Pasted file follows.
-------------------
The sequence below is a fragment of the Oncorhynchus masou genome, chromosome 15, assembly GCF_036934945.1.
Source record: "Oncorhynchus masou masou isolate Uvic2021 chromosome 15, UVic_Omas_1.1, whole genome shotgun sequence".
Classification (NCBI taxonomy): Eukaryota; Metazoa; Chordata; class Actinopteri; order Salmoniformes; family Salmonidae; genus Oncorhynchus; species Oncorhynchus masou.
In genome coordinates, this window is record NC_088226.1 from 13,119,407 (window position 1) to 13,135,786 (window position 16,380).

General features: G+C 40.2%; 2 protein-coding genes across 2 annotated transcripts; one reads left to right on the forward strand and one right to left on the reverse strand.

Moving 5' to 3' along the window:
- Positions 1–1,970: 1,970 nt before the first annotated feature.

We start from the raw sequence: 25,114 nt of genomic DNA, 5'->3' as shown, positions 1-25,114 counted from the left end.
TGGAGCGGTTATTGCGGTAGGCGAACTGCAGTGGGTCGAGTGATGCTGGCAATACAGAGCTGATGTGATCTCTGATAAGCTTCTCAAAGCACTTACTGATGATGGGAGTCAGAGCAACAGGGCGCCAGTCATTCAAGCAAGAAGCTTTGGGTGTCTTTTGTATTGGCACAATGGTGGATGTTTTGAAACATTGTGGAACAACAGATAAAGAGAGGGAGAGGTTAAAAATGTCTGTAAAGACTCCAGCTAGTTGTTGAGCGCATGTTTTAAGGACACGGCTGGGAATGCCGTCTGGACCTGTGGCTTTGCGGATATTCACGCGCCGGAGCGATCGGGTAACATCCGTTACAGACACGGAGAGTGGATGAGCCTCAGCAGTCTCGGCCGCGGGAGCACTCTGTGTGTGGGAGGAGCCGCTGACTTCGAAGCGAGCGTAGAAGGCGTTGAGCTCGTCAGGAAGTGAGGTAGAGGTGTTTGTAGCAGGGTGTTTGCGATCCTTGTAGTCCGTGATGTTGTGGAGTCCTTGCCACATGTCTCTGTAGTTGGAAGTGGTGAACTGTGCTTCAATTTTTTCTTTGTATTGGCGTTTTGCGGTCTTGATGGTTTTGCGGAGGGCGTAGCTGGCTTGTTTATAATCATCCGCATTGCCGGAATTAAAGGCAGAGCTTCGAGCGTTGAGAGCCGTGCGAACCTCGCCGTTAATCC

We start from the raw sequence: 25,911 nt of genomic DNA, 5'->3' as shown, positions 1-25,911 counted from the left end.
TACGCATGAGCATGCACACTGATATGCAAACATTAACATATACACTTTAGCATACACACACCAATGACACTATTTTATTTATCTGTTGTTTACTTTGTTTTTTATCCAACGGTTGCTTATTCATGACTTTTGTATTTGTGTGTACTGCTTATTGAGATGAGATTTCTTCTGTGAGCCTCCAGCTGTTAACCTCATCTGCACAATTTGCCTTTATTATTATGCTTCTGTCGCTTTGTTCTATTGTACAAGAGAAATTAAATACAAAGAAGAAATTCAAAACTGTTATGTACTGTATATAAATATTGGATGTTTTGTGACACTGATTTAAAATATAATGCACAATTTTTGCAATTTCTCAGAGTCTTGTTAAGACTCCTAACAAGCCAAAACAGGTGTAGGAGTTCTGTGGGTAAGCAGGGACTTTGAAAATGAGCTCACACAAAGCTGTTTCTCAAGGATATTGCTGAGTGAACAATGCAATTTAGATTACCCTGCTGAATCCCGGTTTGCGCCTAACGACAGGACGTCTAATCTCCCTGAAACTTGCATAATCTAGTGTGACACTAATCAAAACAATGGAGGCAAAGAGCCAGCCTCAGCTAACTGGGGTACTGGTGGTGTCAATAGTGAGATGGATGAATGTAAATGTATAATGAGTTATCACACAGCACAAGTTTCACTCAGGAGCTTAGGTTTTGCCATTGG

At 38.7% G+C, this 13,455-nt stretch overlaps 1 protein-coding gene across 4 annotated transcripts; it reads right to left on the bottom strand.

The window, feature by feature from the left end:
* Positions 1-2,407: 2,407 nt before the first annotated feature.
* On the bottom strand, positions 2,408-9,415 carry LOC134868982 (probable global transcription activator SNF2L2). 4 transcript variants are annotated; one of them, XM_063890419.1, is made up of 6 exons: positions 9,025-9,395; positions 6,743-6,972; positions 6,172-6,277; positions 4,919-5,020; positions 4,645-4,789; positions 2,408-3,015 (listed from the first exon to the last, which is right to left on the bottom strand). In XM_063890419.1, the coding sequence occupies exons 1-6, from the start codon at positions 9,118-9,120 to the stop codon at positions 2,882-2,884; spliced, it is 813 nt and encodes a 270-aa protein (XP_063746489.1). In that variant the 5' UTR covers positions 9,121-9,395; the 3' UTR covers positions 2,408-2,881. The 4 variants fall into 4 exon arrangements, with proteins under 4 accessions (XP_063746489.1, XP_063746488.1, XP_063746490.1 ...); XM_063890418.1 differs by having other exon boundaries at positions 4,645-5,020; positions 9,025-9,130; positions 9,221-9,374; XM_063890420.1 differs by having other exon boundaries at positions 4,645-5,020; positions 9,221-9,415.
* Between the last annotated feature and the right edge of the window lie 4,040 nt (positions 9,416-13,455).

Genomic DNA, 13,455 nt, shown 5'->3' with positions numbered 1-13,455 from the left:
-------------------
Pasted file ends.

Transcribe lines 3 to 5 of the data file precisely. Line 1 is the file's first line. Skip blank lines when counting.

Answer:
Classification (NCBI taxonomy): Eukaryota; Metazoa; Chordata; class Actinopteri; order Salmoniformes; family Salmonidae; genus Oncorhynchus; species Oncorhynchus masou.
In genome coordinates, this window is record NC_088226.1 from 13,119,407 (window position 1) to 13,135,786 (window position 16,380).

General features: G+C 40.2%; 2 protein-coding genes across 2 annotated transcripts; one reads left to right on the forward strand and one right to left on the reverse strand.